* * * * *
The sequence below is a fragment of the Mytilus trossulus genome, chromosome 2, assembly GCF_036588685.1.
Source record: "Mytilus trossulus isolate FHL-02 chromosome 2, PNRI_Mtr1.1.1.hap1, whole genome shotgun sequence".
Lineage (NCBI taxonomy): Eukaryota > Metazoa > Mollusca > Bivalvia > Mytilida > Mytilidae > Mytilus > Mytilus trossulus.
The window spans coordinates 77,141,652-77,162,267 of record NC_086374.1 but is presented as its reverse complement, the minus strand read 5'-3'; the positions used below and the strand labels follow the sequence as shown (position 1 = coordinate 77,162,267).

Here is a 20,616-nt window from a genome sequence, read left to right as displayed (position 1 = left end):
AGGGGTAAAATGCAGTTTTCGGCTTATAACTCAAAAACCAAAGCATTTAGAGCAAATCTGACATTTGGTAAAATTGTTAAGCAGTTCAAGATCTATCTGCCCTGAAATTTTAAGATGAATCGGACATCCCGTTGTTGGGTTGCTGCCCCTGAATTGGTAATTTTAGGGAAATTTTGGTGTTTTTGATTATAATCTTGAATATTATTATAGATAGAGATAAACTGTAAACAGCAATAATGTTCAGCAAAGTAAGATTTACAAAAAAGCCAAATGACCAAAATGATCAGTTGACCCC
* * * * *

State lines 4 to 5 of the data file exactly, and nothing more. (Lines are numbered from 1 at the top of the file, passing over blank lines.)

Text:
The window spans coordinates 77,141,652-77,162,267 of record NC_086374.1 but is presented as its reverse complement, the minus strand read 5'-3'; the positions used below and the strand labels follow the sequence as shown (position 1 = coordinate 77,162,267).

Here is a 20,616-nt window from a genome sequence, read left to right as displayed (position 1 = left end):